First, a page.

Short answer: No.
I have long argued against arbitrary forecasting performance objectives, suggesting instead that the goal should be “Do no worse than a naive forecast.” We don’t know in advance how well a naive forecast will perform, so we can’t in advance set a numerical performance goal. But we can track performance over time, and determine whether we are meeting this (woefully pathetic sounding) objective.
Can You Actually Beat A Naive Forecast?
A recent LinkedIn discussion on this topic wove through 20 separate comments, there was an exchange between Sam Smale and Richard Herrin that I’d like to address. Sam pointed out, quite correctly, that the goal of being “better than a naive model” could make life too easy. It is true that just about any decent statistical forecast model should forecast better than a random walk (the standard naive forecasting model). However, due to the biases and politics and personal agendas that plague most organizational forecasting processes, I believe that beating a random walk is still a legitimate “first test.”
(Note: If your forecasting process is doing worse than a naive forecast, it is probably pretty bad!)
Richard then turns the conversation toward slightly sophisticated models, perhaps including trend or seasonality. Is it appropriate to consider these as “naive” models against which to do comparisons?
There is a very important role for these “slightly sophisticated” models that Richard brings up. They fall between the random walk and the more sophisticated models we typically use for business forecasting. Let’s call these “default” models.
A default model is something simple to compute, that you could actually use to run your business. This is the important distinction. A default model is simple to compute (like a random walk is), but you would never use a random walk to run your business because of the instability of future forecasts.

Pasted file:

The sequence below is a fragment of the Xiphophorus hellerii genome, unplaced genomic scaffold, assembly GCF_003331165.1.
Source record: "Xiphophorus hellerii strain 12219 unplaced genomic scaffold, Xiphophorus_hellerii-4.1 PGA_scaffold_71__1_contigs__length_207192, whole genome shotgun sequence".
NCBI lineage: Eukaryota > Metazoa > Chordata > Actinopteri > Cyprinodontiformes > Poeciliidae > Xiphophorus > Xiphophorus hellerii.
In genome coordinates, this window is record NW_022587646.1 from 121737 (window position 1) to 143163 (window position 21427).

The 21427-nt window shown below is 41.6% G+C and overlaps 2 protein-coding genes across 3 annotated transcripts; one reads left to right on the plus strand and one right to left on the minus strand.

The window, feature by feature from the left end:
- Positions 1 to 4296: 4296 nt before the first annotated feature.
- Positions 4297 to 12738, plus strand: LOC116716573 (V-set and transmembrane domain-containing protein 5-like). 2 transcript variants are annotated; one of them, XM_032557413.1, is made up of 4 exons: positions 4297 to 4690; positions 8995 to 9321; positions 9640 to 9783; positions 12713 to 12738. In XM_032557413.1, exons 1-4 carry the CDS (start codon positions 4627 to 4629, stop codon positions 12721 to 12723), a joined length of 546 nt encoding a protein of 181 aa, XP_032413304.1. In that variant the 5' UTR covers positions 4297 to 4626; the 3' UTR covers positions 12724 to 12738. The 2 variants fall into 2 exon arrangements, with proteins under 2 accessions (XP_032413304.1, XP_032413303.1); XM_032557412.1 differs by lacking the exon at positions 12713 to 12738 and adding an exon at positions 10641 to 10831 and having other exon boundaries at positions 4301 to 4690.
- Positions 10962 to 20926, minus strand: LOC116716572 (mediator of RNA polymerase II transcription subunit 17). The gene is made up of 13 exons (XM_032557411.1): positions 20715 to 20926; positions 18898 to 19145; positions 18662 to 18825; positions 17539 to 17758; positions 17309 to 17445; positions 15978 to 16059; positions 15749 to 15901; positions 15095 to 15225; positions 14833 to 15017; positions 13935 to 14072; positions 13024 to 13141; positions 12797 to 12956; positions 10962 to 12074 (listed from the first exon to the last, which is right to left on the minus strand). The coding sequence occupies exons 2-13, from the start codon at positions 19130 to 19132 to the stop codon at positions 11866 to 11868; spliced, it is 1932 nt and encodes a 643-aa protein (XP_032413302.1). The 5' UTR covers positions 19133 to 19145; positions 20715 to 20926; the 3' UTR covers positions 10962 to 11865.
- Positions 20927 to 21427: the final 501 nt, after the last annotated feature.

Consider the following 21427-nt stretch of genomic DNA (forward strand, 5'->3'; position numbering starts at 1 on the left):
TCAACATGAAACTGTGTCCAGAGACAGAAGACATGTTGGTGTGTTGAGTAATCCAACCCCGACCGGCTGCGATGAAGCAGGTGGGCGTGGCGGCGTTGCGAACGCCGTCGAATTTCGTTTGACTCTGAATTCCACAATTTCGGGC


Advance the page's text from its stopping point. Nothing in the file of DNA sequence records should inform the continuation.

The Problem With Naive Forecasts
Recall that with a random walk, whatever is the most recent observation becomes your forecast for all future periods. If you sold 100 last month, your forecast for all future months is 100. If you sell 500 this month, the forecast for all future months is changed to 500. If you sell 10 next month, the forecast for all future months changes to 10. This is problematic! You would not want to whipsaw your supply chain with such radical changes to the forecast in each future period.
To conclude, even if your forecasting process does worse than a random walk (the “first test” of process performance), you would never want to start using the random walk as your forecast. A more useful “second test” would be to compare your performance against a slightly sophisticated “default” forecast (e.g. moving average, single exponential smoothing, etc.). It would still be a reasonable (if slightly more challenging) goal to beat the default forecast. And if your process were failing to do so, you could simply ignore the process and start using the default.